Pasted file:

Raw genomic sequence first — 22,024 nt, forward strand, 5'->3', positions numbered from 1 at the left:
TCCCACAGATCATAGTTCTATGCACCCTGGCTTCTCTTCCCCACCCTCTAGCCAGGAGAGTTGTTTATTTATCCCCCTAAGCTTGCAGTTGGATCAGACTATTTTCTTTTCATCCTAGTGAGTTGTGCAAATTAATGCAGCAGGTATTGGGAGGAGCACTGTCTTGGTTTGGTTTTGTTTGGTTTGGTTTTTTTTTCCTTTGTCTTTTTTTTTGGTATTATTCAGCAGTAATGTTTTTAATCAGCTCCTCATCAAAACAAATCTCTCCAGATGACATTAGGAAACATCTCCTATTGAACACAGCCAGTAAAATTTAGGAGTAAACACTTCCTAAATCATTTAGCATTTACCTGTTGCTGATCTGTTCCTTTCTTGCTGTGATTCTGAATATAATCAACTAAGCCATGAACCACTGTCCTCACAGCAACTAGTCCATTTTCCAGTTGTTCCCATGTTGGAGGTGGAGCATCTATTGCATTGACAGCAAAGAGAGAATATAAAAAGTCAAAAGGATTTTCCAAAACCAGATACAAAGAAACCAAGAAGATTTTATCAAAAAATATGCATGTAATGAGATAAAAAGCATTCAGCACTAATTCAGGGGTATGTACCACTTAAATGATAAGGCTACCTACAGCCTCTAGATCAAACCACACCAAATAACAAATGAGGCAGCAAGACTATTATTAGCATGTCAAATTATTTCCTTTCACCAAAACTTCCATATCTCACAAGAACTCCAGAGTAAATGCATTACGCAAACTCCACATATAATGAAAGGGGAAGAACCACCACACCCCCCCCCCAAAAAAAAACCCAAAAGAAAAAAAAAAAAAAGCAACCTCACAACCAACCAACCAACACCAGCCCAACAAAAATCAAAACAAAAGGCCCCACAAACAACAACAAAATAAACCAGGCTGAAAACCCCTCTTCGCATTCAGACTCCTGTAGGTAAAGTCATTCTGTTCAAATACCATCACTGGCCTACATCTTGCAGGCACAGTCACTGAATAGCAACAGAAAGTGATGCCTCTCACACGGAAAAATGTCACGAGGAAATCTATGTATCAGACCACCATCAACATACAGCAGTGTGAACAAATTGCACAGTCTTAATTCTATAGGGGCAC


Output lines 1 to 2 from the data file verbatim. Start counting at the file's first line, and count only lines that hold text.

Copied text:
Raw genomic sequence first — 22,024 nt, forward strand, 5'->3', positions numbered from 1 at the left:
TCCCACAGATCATAGTTCTATGCACCCTGGCTTCTCTTCCCCACCCTCTAGCCAGGAGAGTTGTTTATTTATCCCCCTAAGCTTGCAGTTGGATCAGACTATTTTCTTTTCATCCTAGTGAGTTGTGCAAATTAATGCAGCAGGTATTGGGAGGAGCACTGTCTTGGTTTGGTTTTGTTTGGTTTGGTTTTTTTTTCCTTTGTCTTTTTTTTTGGTATTATTCAGCAGTAATGTTTTTAATCAGCTCCTCATCAAAACAAATCTCTCCAGATGACATTAGGAAACATCTCCTATTGAACACAGCCAGTAAAATTTAGGAGTAAACACTTCCTAAATCATTTAGCATTTACCTGTTGCTGATCTGTTCCTTTCTTGCTGTGATTCTGAATATAATCAACTAAGCCATGAACCACTGTCCTCACAGCAACTAGTCCATTTTCCAGTTGTTCCCATGTTGGAGGTGGAGCATCTATTGCATTGACAGCAAAGAGAGAATATAAAAAGTCAAAAGGATTTTCCAAAACCAGATACAAAGAAACCAAGAAGATTTTATCAAAAAATATGCATGTAATGAGATAAAAAGCATTCAGCACTAATTCAGGGGTATGTACCACTTAAATGATAAGGCTACCTACAGCCTCTAGATCAAACCACACCAAATAACAAATGAGGCAGCAAGACTATTATTAGCATGTCAAATTATTTCCTTTCACCAAAACTTCCATATCTCACAAGAACTCCAGAGTAAATGCATTACGCAAACTCCACATATAATGAAAGGGGAAGAACCACCACACCCCCCCCCCAAAAAAAAACCCAAAAGAAAAAAAAAAAAAAGCAACCTCACAACCAACCAACCAACACCAGCCCAACAAAAATCAAAACAAAAGGCCCCACAAACAACAACAAAATAAACCAGGCTGAAAACCCCTCTTCGCATTCAGACTCCTGTAGGTAAAGTCATTCTGTTCAAATACCATCACTGGCCTACATCTTGCAGGCACAGTCACTGAATAGCAACAGAAAGTGATGCCTCTCACACGGAAAAATGTCACGAGGAAATCTATGTATCAGACCACCATCAACATACAGCAGTGTGAACAAATTGCACAGTCTTAATTCTATAGGGGCAC